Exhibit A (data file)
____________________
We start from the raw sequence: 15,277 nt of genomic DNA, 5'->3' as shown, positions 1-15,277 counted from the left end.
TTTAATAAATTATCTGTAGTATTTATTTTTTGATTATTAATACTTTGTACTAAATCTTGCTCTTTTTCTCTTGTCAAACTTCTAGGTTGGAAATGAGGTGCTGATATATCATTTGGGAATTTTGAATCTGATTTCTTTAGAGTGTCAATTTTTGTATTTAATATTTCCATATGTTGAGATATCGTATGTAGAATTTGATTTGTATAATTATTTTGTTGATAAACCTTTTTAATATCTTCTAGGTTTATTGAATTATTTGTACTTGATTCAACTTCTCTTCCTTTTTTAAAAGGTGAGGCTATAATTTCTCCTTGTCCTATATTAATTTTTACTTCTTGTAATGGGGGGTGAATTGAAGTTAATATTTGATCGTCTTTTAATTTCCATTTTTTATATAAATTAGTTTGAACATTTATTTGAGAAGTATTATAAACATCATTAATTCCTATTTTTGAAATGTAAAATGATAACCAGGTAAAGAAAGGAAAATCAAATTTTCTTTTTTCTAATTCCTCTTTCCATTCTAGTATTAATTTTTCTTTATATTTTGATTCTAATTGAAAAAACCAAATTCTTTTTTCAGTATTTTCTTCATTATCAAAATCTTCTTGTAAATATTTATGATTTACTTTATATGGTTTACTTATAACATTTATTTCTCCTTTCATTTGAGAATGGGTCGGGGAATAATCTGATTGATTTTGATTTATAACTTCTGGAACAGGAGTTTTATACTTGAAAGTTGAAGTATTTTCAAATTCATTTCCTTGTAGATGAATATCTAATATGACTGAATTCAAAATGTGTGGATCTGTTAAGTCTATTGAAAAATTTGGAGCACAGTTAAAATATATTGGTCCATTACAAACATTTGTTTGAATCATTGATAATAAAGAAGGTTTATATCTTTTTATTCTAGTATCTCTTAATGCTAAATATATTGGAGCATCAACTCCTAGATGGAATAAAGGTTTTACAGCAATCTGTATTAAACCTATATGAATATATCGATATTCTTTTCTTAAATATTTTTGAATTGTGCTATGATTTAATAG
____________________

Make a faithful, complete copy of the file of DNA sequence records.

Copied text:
We start from the raw sequence: 15,277 nt of genomic DNA, 5'->3' as shown, positions 1-15,277 counted from the left end.
TTTAATAAATTATCTGTAGTATTTATTTTTTGATTATTAATACTTTGTACTAAATCTTGCTCTTTTTCTCTTGTCAAACTTCTAGGTTGGAAATGAGGTGCTGATATATCATTTGGGAATTTTGAATCTGATTTCTTTAGAGTGTCAATTTTTGTATTTAATATTTCCATATGTTGAGATATCGTATGTAGAATTTGATTTGTATAATTATTTTGTTGATAAACCTTTTTAATATCTTCTAGGTTTATTGAATTATTTGTACTTGATTCAACTTCTCTTCCTTTTTTAAAAGGTGAGGCTATAATTTCTCCTTGTCCTATATTAATTTTTACTTCTTGTAATGGGGGGTGAATTGAAGTTAATATTTGATCGTCTTTTAATTTCCATTTTTTATATAAATTAGTTTGAACATTTATTTGAGAAGTATTATAAACATCATTAATTCCTATTTTTGAAATGTAAAATGATAACCAGGTAAAGAAAGGAAAATCAAATTTTCTTTTTTCTAATTCCTCTTTCCATTCTAGTATTAATTTTTCTTTATATTTTGATTCTAATTGAAAAAACCAAATTCTTTTTTCAGTATTTTCTTCATTATCAAAATCTTCTTGTAAATATTTATGATTTACTTTATATGGTTTACTTATAACATTTATTTCTCCTTTCATTTGAGAATGGGTCGGGGAATAATCTGATTGATTTTGATTTATAACTTCTGGAACAGGAGTTTTATACTTGAAAGTTGAAGTATTTTCAAATTCATTTCCTTGTAGATGAATATCTAATATGACTGAATTCAAAATGTGTGGATCTGTTAAGTCTATTGAAAAATTTGGAGCACAGTTAAAATATATTGGTCCATTACAAACATTTGTTTGAATCATTGATAATAAAGAAGGTTTATATCTTTTTATTCTAGTATCTCTTAATGCTAAATATATTGGAGCATCAACTCCTAGATGGAATAAAGGTTTTACAGCAATCTGTATTAAACCTATATGAATATATCGATATTCTTTTCTTAAATATTTTTGAATTGTGCTATGATTTAATAG